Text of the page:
France Unveils Contentious Labor Overhaul in Big Test for Macron

“Of course, we know that labor laws are not the primary cause of unemployment in France,” Mr. Philippe said. “But we also know that if we want to move forward on the question of employment, we have to deal with all aspects, all causes of unemployment together.”

Mr. Philippe said that for employers, especially small companies, and for foreign investors, the labor code “is often perceived as an obstacle to hiring, as an obstacle to investment,” and he called the overhaul “ambitious, balanced, and fair.”

But union leaders, speaking to reporters after the meeting with the government, had mixed reactions, expressing satisfaction with some points and dismay at others, like the permission for bosses to negotiate directly with staff members in companies with fewer than 20 workers.

The overhaul to the vast and complicated labor code is only part of a broader effort, and the government is working on more contentious changes, including budget cuts and modifications to the pension and unemployment systems.

The government held talks over the summer with the unions to discuss the changes, which would make it easier for employers to hire and fire workers and to engage in collective bargaining at the company level, as opposed to industrywide agreements.

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President Emmanuel Macron in Paris on Tuesday. The overhaul to the vast and complicated labor code is only part of a broader effort that includes budget cuts and modifications to the pension and unemployment systems. Credit Yoan Valat/European Pressphoto Agency

“The reform of the labor market is a reform of profound transformation,” Mr. Macron told the weekly Le Point in a wide-ranging interview published online on Wednesday, adding that it had to be “ambitious and efficient enough to continue to lower mass unemployment.”

The government argues that the changes are necessary to give companies more flexibility and to help them adapt to an increasingly global marketplace. But opponents on the left counter that hard-won worker rights are being unfairly watered down, and they dispute the notion that the changes will help create jobs.

Philippe Martinez, the head of the General Confederation of Labor, a union known as the C.G.T., told France Inter radio on Thursday that the changes proposed by the government were “old recipes” that did not work. “All studies show that there is no relationship between collective rights and the fight against unemployment,” Mr. Martinez said.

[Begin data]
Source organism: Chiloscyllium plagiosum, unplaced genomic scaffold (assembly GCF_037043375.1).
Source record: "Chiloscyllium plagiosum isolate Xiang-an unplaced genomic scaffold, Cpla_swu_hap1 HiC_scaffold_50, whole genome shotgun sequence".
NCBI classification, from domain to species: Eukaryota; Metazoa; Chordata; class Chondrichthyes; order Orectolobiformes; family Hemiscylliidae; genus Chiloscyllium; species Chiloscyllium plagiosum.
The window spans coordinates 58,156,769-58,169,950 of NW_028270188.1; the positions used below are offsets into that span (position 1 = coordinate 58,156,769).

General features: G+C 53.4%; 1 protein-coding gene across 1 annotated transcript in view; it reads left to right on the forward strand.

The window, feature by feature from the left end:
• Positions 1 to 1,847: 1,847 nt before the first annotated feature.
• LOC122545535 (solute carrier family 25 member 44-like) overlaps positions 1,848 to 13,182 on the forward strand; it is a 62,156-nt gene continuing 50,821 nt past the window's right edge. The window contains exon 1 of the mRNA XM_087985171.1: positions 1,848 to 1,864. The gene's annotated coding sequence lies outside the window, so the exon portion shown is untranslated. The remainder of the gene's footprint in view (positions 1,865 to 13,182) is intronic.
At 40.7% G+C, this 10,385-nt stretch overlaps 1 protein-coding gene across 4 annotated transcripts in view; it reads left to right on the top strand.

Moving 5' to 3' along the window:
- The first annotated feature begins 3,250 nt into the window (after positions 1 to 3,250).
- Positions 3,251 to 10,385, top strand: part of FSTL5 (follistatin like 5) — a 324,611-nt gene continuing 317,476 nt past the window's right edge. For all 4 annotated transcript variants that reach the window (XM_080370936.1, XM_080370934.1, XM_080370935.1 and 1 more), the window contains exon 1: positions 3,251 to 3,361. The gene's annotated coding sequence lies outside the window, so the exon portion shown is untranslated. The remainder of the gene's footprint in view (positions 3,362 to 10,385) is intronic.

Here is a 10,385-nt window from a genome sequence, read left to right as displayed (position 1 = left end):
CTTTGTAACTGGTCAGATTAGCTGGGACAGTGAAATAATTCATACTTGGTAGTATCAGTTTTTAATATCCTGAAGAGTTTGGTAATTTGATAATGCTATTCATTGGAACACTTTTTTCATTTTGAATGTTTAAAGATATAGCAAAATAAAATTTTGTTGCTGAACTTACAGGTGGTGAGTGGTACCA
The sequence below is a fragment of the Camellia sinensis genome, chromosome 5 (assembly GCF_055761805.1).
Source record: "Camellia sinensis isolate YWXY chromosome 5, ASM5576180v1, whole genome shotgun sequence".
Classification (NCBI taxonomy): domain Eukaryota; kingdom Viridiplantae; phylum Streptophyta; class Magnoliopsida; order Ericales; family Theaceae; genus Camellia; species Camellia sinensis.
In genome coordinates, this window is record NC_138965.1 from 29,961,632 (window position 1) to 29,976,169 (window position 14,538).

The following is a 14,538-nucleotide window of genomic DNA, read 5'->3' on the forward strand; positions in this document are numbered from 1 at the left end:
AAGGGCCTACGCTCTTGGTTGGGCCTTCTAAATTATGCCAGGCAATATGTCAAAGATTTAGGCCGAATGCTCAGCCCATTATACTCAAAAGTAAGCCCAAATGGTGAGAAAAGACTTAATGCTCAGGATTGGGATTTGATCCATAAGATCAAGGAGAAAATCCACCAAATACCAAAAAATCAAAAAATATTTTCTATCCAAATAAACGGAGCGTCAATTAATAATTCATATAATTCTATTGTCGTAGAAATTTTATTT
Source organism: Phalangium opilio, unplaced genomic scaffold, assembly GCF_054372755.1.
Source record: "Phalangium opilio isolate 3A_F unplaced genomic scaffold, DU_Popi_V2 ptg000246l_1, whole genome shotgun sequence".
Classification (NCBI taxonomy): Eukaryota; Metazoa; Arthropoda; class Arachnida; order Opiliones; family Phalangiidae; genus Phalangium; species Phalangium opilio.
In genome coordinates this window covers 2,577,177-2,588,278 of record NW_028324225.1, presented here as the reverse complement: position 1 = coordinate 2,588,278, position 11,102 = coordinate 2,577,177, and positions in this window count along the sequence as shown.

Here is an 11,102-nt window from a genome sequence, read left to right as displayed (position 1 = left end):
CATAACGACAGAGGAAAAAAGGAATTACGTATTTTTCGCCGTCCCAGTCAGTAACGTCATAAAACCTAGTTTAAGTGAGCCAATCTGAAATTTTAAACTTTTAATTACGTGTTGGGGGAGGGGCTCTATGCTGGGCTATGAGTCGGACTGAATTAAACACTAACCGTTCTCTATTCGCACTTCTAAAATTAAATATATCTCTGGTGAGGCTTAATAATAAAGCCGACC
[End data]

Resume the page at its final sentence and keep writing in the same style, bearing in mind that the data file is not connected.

Mr. Macron vowed after his election in May to move swiftly on changes to the labor code, and he decided to proceed by issuing a list of decrees, which Parliament authorized the government to do this month.

The decrees are expected to be issued at a cabinet meeting and signed by the president in September and to officially go into effect shortly afterward.

Parliament now has about five months to decide whether to ratify the changes. If lawmakers reject the new labor measures, they will remain in effect, but with an inferior status that means they can be overturned by Parliament at a later date.

Mr. Hollande passed changes to loosen the French labor code last year, despite weeks of street protests that sometimes turned violent and that pushed the government to dilute the overhaul.

Opponents of the new changes are planning to demonstrate, but there are signs that they might not be as united as they were last year.

The C.G.T., one of the bigger and more hard-line unions, has called for nationwide protests on Sept. 12, while the left-wing France Unbowed party is organizing a rally in Paris on Sept. 23.

But the head of the Force Ouvrière union, which stood by the C.G.T. last year to protest Mr. Hollande’s labor changes, told the business daily Les Échos on Wednesday that there had been a “real social dialogue” with the government and that his organization did not plan to demonstrate on Sept. 12. Other more moderate unions have also indicated that they are open to compromise with Mr. Macron.

“I think that we did our job as pragmatic unionists, which is to say that we discuss things point by point, and then in the end we will position ourselves on what is O.K. and what isn’t O.K.,” said Jean-Claude Mailly, the head of Force Ouvrière. “And I am sure that there will be some of both.”

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